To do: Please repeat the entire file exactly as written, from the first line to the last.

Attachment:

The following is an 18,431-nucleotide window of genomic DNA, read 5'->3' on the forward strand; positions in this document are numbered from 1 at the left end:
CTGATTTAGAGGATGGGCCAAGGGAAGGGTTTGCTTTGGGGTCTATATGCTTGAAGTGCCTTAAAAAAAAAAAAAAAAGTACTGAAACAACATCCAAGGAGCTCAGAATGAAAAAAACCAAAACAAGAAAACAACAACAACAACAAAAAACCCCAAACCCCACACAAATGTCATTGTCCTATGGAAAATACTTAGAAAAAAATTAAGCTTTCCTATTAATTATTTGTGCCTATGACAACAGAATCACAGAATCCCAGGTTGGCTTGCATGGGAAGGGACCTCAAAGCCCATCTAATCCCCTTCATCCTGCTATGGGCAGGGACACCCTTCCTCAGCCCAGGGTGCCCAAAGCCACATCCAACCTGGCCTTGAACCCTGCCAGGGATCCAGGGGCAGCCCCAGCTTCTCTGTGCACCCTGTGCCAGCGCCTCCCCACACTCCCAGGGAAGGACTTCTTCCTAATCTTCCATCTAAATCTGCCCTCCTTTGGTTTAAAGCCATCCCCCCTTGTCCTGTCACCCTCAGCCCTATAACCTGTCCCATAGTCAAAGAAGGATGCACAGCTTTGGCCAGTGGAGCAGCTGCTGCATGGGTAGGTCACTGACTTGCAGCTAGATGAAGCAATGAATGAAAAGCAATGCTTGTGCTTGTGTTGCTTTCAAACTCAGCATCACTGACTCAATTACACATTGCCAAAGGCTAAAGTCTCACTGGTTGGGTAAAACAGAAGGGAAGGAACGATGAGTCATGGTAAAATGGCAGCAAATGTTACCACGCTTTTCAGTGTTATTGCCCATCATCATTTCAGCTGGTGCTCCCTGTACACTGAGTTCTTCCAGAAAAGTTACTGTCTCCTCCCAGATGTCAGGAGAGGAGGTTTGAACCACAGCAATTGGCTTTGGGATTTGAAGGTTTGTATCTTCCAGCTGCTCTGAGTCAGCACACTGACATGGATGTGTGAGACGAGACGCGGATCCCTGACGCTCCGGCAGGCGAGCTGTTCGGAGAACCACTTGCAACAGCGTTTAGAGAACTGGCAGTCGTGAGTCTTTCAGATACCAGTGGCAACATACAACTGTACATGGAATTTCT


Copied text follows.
The following is an 18,431-nucleotide window of genomic DNA, read 5'->3' on the forward strand; positions in this document are numbered from 1 at the left end:
CTGATTTAGAGGATGGGCCAAGGGAAGGGTTTGCTTTGGGGTCTATATGCTTGAAGTGCCTTAAAAAAAAAAAAAAAAGTACTGAAACAACATCCAAGGAGCTCAGAATGAAAAAAACCAAAACAAGAAAACAACAACAACAACAAAAAACCCCAAACCCCACACAAATGTCATTGTCCTATGGAAAATACTTAGAAAAAAATTAAGCTTTCCTATTAATTATTTGTGCCTATGACAACAGAATCACAGAATCCCAGGTTGGCTTGCATGGGAAGGGACCTCAAAGCCCATCTAATCCCCTTCATCCTGCTATGGGCAGGGACACCCTTCCTCAGCCCAGGGTGCCCAAAGCCACATCCAACCTGGCCTTGAACCCTGCCAGGGATCCAGGGGCAGCCCCAGCTTCTCTGTGCACCCTGTGCCAGCGCCTCCCCACACTCCCAGGGAAGGACTTCTTCCTAATCTTCCATCTAAATCTGCCCTCCTTTGGTTTAAAGCCATCCCCCCTTGTCCTGTCACCCTCAGCCCTATAACCTGTCCCATAGTCAAAGAAGGATGCACAGCTTTGGCCAGTGGAGCAGCTGCTGCATGGGTAGGTCACTGACTTGCAGCTAGATGAAGCAATGAATGAAAAGCAATGCTTGTGCTTGTGTTGCTTTCAAACTCAGCATCACTGACTCAATTACACATTGCCAAAGGCTAAAGTCTCACTGGTTGGGTAAAACAGAAGGGAAGGAACGATGAGTCATGGTAAAATGGCAGCAAATGTTACCACGCTTTTCAGTGTTATTGCCCATCATCATTTCAGCTGGTGCTCCCTGTACACTGAGTTCTTCCAGAAAAGTTACTGTCTCCTCCCAGATGTCAGGAGAGGAGGTTTGAACCACAGCAATTGGCTTTGGGATTTGAAGGTTTGTATCTTCCAGCTGCTCTGAGTCAGCACACTGACATGGATGTGTGAGACGAGACGCGGATCCCTGACGCTCCGGCAGGCGAGCTGTTCGGAGAACCACTTGCAACAGCGTTTAGAGAACTGGCAGTCGTGAGTCTTTCAGATACCAGTGGCAACATACAACTGTACATGGAATTTCT